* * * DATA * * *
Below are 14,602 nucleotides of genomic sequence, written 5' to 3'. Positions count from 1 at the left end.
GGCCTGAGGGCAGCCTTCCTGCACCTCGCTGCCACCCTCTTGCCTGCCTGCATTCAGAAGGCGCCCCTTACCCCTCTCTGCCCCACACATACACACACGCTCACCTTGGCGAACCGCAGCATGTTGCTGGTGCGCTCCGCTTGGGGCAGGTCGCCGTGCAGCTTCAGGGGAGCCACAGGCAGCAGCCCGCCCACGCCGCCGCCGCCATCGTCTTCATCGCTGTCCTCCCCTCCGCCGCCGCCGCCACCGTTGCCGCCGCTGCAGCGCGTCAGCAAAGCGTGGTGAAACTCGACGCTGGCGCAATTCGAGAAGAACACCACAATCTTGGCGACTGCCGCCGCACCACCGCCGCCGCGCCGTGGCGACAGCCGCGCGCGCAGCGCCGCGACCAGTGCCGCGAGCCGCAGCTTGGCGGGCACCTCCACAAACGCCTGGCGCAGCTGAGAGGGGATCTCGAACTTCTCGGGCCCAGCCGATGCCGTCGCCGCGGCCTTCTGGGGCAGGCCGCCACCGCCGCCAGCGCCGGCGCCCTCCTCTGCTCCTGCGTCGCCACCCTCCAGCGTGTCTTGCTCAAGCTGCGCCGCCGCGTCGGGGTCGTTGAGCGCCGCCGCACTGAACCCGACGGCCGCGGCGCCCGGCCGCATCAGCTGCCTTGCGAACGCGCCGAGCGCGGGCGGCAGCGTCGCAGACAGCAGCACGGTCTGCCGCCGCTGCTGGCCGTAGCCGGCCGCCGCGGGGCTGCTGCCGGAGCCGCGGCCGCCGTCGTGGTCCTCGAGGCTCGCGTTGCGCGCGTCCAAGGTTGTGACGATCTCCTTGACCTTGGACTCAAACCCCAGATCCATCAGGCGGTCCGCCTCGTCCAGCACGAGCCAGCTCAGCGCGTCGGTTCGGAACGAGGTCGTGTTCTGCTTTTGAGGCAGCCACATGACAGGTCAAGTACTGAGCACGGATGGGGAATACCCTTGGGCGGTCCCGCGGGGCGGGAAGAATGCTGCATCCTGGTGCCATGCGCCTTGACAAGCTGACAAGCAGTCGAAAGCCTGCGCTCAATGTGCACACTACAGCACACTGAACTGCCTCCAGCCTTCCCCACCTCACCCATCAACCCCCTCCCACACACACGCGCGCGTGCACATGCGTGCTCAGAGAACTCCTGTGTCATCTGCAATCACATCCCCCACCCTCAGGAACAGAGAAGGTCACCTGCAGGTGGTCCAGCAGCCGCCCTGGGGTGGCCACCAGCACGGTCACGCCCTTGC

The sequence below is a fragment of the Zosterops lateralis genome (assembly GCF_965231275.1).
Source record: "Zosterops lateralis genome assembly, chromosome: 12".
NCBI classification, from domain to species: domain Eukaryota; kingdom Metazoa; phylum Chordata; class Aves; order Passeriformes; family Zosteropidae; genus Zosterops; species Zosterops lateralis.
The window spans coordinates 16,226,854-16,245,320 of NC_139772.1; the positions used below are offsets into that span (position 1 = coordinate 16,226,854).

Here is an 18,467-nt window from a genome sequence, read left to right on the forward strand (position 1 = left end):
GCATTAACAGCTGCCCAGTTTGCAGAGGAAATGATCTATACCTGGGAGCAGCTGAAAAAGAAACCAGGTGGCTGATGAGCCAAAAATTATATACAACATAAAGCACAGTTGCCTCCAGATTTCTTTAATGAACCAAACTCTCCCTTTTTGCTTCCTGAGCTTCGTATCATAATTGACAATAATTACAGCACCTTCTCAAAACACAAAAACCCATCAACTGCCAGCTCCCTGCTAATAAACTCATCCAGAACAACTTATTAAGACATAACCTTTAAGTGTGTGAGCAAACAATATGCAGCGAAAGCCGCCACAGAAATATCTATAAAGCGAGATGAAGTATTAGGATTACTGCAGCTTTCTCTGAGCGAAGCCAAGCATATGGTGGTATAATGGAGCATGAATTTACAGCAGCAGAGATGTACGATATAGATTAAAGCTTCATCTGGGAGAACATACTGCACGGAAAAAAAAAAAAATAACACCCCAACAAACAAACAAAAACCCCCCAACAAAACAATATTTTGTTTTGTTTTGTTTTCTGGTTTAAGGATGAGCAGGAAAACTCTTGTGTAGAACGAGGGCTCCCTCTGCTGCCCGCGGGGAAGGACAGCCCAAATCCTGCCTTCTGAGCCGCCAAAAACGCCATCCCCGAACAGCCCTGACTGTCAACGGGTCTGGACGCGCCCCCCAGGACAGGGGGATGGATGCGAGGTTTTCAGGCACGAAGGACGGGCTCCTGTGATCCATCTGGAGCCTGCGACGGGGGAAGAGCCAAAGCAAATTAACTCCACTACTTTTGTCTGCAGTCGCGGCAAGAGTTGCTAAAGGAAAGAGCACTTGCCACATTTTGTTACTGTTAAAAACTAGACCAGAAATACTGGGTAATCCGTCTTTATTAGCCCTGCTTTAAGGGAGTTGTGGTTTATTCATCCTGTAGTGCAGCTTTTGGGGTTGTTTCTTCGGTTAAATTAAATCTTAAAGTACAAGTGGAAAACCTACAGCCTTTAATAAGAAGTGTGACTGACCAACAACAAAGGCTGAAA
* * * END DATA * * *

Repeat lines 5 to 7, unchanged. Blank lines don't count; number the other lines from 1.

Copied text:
NCBI classification, from domain to species: domain Eukaryota; kingdom Metazoa; phylum Chordata; class Aves; order Passeriformes; family Zosteropidae; genus Zosterops; species Zosterops lateralis.
The window spans coordinates 16,226,854-16,245,320 of NC_139772.1; the positions used below are offsets into that span (position 1 = coordinate 16,226,854).

Here is an 18,467-nt window from a genome sequence, read left to right on the forward strand (position 1 = left end):